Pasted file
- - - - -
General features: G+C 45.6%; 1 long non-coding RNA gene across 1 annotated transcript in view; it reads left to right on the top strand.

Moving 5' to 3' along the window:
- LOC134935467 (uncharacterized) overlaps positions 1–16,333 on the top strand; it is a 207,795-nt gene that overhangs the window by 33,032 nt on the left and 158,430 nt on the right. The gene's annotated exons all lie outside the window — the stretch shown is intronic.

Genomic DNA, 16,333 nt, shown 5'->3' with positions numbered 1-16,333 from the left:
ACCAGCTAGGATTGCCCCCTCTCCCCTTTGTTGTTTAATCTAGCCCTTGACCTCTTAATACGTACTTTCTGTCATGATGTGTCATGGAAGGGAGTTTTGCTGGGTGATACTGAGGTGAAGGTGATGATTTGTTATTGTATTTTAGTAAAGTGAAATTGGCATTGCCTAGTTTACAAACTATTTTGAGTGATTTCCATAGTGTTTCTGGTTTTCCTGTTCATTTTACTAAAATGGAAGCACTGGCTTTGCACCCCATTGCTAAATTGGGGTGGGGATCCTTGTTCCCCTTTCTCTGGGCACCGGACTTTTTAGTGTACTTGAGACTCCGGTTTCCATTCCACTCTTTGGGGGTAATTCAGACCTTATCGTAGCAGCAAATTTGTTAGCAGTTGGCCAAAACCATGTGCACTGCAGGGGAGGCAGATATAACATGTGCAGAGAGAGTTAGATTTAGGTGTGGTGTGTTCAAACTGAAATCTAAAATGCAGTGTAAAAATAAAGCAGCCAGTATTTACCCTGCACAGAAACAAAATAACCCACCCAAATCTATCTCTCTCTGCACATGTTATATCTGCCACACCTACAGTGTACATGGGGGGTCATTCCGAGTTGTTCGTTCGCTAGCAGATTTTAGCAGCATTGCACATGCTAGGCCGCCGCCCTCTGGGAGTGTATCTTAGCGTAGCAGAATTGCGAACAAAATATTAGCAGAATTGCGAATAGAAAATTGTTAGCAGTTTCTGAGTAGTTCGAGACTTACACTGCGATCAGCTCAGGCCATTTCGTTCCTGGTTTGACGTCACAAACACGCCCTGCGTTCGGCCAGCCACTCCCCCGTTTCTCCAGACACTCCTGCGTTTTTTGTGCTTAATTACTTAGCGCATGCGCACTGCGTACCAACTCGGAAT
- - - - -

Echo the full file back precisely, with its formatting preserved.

General features: G+C 45.6%; 1 long non-coding RNA gene across 1 annotated transcript in view; it reads left to right on the top strand.

Moving 5' to 3' along the window:
- LOC134935467 (uncharacterized) overlaps positions 1–16,333 on the top strand; it is a 207,795-nt gene that overhangs the window by 33,032 nt on the left and 158,430 nt on the right. The gene's annotated exons all lie outside the window — the stretch shown is intronic.

Genomic DNA, 16,333 nt, shown 5'->3' with positions numbered 1-16,333 from the left:
ACCAGCTAGGATTGCCCCCTCTCCCCTTTGTTGTTTAATCTAGCCCTTGACCTCTTAATACGTACTTTCTGTCATGATGTGTCATGGAAGGGAGTTTTGCTGGGTGATACTGAGGTGAAGGTGATGATTTGTTATTGTATTTTAGTAAAGTGAAATTGGCATTGCCTAGTTTACAAACTATTTTGAGTGATTTCCATAGTGTTTCTGGTTTTCCTGTTCATTTTACTAAAATGGAAGCACTGGCTTTGCACCCCATTGCTAAATTGGGGTGGGGATCCTTGTTCCCCTTTCTCTGGGCACCGGACTTTTTAGTGTACTTGAGACTCCGGTTTCCATTCCACTCTTTGGGGGTAATTCAGACCTTATCGTAGCAGCAAATTTGTTAGCAGTTGGCCAAAACCATGTGCACTGCAGGGGAGGCAGATATAACATGTGCAGAGAGAGTTAGATTTAGGTGTGGTGTGTTCAAACTGAAATCTAAAATGCAGTGTAAAAATAAAGCAGCCAGTATTTACCCTGCACAGAAACAAAATAACCCACCCAAATCTATCTCTCTCTGCACATGTTATATCTGCCACACCTACAGTGTACATGGGGGGTCATTCCGAGTTGTTCGTTCGCTAGCAGATTTTAGCAGCATTGCACATGCTAGGCCGCCGCCCTCTGGGAGTGTATCTTAGCGTAGCAGAATTGCGAACAAAATATTAGCAGAATTGCGAATAGAAAATTGTTAGCAGTTTCTGAGTAGTTCGAGACTTACACTGCGATCAGCTCAGGCCATTTCGTTCCTGGTTTGACGTCACAAACACGCCCTGCGTTCGGCCAGCCACTCCCCCGTTTCTCCAGACACTCCTGCGTTTTTTGTGCTTAATTACTTAGCGCATGCGCACTGCGTACCAACTCGGAAT